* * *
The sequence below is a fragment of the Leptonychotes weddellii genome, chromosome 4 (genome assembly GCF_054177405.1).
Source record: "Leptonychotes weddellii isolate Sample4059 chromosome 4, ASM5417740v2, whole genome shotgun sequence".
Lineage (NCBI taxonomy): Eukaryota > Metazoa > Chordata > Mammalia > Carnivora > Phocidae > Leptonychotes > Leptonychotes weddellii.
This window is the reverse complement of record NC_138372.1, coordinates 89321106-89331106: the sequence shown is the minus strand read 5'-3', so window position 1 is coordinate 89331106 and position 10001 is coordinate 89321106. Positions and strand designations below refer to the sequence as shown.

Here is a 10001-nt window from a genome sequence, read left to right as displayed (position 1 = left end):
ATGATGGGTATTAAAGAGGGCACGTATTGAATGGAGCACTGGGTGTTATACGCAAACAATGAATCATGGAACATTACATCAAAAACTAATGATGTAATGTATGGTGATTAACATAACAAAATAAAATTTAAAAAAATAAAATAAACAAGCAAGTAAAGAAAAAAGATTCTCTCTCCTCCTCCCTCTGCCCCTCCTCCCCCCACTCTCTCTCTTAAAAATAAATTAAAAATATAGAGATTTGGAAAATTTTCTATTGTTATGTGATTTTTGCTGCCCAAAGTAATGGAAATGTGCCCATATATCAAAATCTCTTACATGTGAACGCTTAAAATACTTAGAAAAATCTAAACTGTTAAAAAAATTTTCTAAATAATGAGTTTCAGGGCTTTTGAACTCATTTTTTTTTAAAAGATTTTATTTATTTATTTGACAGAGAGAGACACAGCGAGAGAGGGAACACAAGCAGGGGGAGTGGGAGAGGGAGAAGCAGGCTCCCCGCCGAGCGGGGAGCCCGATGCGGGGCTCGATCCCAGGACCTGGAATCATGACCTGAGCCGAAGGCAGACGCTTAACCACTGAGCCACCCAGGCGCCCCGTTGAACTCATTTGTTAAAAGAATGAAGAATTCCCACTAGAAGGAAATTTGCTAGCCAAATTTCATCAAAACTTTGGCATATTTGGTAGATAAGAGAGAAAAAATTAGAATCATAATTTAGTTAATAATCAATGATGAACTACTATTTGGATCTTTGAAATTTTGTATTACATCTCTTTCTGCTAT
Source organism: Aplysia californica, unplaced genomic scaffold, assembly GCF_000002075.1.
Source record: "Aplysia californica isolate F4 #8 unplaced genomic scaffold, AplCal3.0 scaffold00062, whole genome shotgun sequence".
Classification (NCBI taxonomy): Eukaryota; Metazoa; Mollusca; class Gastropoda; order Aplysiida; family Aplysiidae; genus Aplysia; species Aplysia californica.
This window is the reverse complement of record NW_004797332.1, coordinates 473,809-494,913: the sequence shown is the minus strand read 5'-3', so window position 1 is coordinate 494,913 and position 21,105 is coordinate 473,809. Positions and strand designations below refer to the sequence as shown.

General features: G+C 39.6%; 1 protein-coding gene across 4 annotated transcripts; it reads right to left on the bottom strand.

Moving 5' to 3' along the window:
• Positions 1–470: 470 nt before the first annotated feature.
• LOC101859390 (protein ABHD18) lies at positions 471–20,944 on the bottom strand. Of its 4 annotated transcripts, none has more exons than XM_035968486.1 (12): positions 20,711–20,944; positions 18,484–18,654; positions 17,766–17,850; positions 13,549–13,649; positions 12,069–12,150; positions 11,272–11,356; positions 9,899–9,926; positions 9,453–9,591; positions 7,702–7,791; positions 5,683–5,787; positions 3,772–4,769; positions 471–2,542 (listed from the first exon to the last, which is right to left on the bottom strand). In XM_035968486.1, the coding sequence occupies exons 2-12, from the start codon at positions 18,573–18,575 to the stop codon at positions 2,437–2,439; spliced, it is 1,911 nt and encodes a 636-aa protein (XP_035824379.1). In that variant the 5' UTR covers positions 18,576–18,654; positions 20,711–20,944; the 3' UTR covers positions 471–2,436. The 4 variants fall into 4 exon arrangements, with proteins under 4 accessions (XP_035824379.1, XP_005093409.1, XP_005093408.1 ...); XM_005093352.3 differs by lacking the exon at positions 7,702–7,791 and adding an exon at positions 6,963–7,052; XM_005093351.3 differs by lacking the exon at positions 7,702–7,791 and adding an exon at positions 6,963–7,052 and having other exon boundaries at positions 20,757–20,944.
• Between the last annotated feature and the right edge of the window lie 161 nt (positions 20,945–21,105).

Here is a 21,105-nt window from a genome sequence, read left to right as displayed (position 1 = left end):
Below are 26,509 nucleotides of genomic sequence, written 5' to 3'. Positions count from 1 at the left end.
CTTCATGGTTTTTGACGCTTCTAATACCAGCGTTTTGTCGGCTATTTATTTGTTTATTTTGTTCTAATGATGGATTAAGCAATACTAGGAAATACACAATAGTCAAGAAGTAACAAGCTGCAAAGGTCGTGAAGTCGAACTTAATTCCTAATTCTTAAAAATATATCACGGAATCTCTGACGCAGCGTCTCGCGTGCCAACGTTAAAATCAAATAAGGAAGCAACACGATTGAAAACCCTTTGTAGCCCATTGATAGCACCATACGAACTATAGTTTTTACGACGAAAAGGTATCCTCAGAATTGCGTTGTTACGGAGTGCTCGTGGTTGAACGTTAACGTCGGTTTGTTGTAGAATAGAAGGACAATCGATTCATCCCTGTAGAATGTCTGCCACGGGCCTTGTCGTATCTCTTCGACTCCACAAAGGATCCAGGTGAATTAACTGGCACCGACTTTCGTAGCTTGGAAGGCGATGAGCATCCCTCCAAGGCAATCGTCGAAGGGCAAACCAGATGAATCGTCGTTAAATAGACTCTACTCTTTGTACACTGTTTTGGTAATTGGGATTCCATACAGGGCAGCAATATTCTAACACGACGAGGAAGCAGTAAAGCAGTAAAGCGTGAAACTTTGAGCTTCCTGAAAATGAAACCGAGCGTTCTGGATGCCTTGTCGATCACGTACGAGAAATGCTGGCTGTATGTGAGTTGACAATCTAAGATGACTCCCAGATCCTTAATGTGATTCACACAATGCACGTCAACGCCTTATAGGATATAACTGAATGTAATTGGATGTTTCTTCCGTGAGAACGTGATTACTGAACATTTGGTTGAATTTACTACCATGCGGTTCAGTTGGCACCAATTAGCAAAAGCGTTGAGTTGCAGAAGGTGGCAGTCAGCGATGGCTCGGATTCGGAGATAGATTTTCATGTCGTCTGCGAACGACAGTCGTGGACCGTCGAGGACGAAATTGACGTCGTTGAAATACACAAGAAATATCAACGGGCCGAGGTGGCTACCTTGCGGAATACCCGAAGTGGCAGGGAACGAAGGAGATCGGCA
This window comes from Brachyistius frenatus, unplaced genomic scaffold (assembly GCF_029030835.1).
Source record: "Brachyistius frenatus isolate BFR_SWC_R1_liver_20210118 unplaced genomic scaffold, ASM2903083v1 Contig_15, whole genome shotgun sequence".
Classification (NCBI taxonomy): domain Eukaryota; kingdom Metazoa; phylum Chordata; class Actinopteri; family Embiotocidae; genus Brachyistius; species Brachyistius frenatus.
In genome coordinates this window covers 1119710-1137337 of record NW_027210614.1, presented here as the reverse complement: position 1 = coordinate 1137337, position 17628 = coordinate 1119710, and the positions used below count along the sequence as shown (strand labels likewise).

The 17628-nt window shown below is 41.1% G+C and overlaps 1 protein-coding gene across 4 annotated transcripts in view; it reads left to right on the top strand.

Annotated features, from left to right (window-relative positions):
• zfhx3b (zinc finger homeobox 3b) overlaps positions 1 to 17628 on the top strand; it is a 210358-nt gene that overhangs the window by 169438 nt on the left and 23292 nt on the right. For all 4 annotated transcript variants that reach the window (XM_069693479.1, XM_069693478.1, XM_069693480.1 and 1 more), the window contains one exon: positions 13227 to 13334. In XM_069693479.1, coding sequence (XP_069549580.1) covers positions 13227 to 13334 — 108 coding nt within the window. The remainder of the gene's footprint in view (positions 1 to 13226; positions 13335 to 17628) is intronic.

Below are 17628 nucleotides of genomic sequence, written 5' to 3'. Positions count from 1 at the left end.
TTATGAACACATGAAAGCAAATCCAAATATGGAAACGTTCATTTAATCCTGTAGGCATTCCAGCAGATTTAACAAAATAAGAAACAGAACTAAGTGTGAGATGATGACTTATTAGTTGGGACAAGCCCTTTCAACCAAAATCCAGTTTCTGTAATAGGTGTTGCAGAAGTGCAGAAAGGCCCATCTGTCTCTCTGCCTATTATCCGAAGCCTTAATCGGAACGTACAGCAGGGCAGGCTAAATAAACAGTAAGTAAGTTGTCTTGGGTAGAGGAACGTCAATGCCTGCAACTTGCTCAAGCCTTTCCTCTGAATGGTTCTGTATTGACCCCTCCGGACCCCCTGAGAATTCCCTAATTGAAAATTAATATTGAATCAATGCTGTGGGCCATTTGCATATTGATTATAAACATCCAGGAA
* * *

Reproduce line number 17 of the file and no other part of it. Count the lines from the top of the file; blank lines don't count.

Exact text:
Below are 26,509 nucleotides of genomic sequence, written 5' to 3'. Positions count from 1 at the left end.